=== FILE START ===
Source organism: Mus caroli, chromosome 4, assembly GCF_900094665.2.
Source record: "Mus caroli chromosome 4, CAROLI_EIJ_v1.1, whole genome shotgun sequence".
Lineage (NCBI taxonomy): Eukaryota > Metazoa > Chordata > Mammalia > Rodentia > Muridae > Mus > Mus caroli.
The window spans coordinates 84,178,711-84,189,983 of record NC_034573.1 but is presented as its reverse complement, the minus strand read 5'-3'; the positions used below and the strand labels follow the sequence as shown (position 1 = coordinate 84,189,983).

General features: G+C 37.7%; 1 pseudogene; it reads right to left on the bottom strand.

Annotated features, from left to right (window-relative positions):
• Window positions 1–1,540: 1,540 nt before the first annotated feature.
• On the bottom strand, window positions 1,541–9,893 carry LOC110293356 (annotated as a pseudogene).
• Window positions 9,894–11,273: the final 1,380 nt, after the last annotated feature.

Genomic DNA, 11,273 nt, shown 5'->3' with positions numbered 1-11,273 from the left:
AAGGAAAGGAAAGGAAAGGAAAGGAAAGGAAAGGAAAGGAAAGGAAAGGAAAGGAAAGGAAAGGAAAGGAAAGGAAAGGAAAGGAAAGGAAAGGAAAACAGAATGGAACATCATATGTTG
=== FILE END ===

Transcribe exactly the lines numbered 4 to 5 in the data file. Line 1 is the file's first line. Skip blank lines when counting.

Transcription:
The window spans coordinates 84,178,711-84,189,983 of record NC_034573.1 but is presented as its reverse complement, the minus strand read 5'-3'; the positions used below and the strand labels follow the sequence as shown (position 1 = coordinate 84,189,983).

General features: G+C 37.7%; 1 pseudogene; it reads right to left on the bottom strand.